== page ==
This meeting, held in London, was a major get-together for the HEA Subject Centres to allow them to share their experiences of the OER projects to date.
It was a very busy day with lots of input from HE Academy and JISC, but as is often the way with these meetings the most important learnings were made not in the formal content but rather over a cup of coffee in the intervals, talking with colleagues that are struggling with similar problem to your own.
The meeting was attended by Mike Sanders (C-change Manager) – re-acquainting himself with colleagues from other Subject Centres and Ed Bremner (C-change Co-ordinator) who was doing his best to keep up.
You can see all the slides for the day at: http://www.jisc.ac.uk/whatwedo/programmes/elearning/oer/progmtgoct09.aspx
The day started with a session on IPR given by Jason Miles-Campbell from JISCLegal.
This talk and the discussion around it brought up some interesting points that had not really come up in any of our other sessions on copyright.
Moral Rights – We know that employees retain no copyright in the work they create whilst in employment, but it turns out that they don’t even have any ‘moral rights’ either. <no joy there for the author>
Copyright of Material in Repositories – Some institutes are claiming that the action of placing material on their own repositories was in some way a confirmation of their owning the copyright in those materials. <although this seems very strange and hardly defensible>.
Use of Logos in Materials – There is a possible issue over the use of Institute Logos on the OER materials. For our partners there is a general feeling that we wish to retain the ‘logo’ as a visual reminder of the attribution of the resource and that the positive ‘PR’ generated from these high quality resources is one of the reasons for doing the project in the first place. On the other hand, it appears that other OER projects take the opinion that to be truly re-usable the resources should not have any logos and should the logo be retained in a derivative work anyway? There is also a possible issue with the logo being released within a resource under a CC license. Would this not mean that the logo had also been released under a license that allows derivatives? <I think this could run and run, I don’t think the licensing issue really matters for the logos which are also presumably protected by being Trade Marks>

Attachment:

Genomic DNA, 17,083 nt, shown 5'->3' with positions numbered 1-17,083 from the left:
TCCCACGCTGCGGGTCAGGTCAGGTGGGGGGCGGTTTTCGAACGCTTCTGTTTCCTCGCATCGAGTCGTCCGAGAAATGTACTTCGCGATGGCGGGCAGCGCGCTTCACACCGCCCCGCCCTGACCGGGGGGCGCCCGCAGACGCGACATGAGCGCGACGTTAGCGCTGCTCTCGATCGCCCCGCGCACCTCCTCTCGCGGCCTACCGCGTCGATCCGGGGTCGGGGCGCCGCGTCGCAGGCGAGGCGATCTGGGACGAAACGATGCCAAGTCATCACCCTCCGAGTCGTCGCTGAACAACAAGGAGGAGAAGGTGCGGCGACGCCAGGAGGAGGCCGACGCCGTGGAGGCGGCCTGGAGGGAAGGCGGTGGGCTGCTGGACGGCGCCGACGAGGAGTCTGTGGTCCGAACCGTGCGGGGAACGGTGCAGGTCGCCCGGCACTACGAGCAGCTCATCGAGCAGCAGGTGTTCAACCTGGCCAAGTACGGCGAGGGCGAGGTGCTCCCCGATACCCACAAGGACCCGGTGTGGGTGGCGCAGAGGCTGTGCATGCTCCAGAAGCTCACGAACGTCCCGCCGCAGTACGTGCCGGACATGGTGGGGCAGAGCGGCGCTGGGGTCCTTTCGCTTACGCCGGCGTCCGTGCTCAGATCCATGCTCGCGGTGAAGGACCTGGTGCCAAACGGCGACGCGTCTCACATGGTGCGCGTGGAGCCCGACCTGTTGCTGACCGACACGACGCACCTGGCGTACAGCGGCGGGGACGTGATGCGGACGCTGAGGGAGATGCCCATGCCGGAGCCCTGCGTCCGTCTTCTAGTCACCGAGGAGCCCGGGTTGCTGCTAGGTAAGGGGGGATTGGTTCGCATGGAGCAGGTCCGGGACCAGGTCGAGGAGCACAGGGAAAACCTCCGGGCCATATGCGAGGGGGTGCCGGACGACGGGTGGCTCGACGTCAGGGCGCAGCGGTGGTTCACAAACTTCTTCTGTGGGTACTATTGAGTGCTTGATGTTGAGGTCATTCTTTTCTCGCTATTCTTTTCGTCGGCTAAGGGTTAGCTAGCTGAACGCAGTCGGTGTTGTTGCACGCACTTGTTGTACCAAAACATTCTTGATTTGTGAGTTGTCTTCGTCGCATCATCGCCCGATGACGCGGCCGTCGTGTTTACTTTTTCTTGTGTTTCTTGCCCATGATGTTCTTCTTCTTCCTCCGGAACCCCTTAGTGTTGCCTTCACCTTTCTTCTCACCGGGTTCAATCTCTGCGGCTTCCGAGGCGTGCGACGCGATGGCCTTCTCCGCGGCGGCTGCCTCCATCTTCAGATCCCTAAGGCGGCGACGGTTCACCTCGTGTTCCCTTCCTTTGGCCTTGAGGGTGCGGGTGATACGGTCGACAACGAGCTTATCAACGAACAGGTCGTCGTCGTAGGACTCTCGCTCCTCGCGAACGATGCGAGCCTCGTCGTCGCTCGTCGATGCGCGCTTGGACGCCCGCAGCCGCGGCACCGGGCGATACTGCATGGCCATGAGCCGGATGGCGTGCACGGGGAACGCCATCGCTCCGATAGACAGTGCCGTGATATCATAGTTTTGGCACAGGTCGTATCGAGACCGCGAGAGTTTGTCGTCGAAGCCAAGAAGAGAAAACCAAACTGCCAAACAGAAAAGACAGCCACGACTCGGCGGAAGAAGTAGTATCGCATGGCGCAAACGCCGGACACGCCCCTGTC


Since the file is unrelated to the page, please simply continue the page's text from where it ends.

Multi-License Resources – One possible outcome of using the CC licenses that was suggested from this meeting was that resources should be released under the <BY-NC-AS> Creative Commons license, but with a rider saying that there were a list of exceptions and giving the details of these. <So, it is all CC except this bit…oh and that bit…etc. I don’t like this at all. If it is released as BY-NC-AS, that is what it should be>.
Re-Presentation and Re-Drawing of Diagrams – We know that facts and data are not copyright, but that the diagram that conveys this information is. For this reason, in some cases it may be possible to re-present the data in another form which avoids copyright infringement, but great care must be taken that this really is a new representation of the facts and not simply a re-drawing of the diagram, which is not allowed. <Certainly still a grey area, which in some cases may provide a possible alternative to clearance>.
Change of License in Upstream Copyright – There was some discussion on what happens if a copyrighted item is used whilst it is available under a cc license but is then subsequently returned to ‘all rights reserved’. The opinion was that whatever the license was at the time it was used would be retained although there was likely to be a burden of proof if it went to court.
There was much under-the-breath muttering to support the generally held impression that on the whole, it would in future, be much easier to simply create the OER with materials that were all copyright cleared at the time of creation.
The other talk that stood out as being particularly interesting for C-change was the introduction of the new SCORE (Support Centre for Open Resources in Education) project from the Open University. This project is building on the OpenLearn project and will extend the use of OER to help support other programmes such as the HEA/JISC OER programme. The programme aims to produce a further 3,600 hours of OER content, but of particular interest to us is that this includes 75 hours of material on climate change. We really look forwards to hearing more about this programme and seeing how it might be able to help all the HEA/JISC OER programme and in particular what synergies there are between us and them with the material on climate change.